Govt seeks answers to roof collapse

Building and Construction Minister Maurice Williamson is going to Invercargill to find out why the roof of the $10 million Stadium Southland collapsed under the weight of snow on Saturday.

Prime Minister John Key said Cabinet had discussed the roof collapse today and decided it needed to know what had happened.

"This is actually a modern building that has collapsed under a very small amount of snow relevant to what the Building Code indicates it should be able to withstand," he said at his post-Cabinet press conference.

"So something has gone seriously wrong there and I think we need to understand that a little bit better."

Mr Key said he was going to suggest to Mr Williamson he should take a trip to Invercargill tomorrow.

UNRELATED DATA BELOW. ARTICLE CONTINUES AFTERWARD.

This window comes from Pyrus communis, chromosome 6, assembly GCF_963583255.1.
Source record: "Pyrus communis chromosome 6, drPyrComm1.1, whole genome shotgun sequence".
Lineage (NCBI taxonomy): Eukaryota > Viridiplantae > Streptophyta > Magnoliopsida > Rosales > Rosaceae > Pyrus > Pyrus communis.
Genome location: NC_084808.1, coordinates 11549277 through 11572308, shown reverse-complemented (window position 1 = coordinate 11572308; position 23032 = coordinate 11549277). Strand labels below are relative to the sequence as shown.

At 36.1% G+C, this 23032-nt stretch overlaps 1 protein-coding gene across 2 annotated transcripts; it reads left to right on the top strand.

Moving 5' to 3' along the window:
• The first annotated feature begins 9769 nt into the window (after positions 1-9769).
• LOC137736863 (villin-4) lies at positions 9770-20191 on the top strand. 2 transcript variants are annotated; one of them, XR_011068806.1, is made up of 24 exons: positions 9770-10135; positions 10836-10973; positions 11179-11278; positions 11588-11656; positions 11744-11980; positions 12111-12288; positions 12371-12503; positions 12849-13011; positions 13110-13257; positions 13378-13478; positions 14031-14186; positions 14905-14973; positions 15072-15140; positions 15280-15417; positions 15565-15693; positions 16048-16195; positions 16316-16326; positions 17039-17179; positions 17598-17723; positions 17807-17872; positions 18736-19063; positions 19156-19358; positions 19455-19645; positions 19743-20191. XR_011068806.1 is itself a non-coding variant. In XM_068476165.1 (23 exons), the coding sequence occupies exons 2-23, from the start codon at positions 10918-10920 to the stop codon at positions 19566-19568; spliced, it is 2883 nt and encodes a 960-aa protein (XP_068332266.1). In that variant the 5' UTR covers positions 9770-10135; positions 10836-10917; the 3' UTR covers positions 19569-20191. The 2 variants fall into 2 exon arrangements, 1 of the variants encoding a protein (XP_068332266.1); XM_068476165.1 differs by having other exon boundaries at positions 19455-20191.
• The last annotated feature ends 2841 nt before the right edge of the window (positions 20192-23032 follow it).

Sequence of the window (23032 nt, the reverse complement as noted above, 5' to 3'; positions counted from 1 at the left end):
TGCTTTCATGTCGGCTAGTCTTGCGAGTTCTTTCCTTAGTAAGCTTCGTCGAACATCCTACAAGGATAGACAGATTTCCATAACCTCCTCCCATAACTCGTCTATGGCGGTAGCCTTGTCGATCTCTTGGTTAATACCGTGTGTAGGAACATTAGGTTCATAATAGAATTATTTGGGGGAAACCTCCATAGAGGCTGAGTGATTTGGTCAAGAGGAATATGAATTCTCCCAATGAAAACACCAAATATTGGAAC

Invercargill mayor Tim Shadbolt said today he was going to launch an investigation into the roof collapse.

A group of tennis players were inside the stadium at the time but were not injured.

Mr Shadbolt said there had been concerns about its structural soundness since it was built 10 years ago and the city council wanted to find out whether correct procedures had been followed.

Questions had been raised about whether the roof was too flat, but it had been cleared when it was built, he said.

"It was fully engineered, there were peer reviews of the engineering work that was done on the stadium, and they were 100% confident in the structure," he said.

Stadium general manager Nigel Skelt said an unusually large dump of snow had caused the collapse.

Former Invercargill Licensing Trust chairman Ray Harper, who was involved with the building 10 years ago, said the collapse was a "freak circumstance" and there was nothing wrong with the stadium's construction.

"Never in my life, in 80 years, have I seen Invercargill with so much snow," the master builder said.






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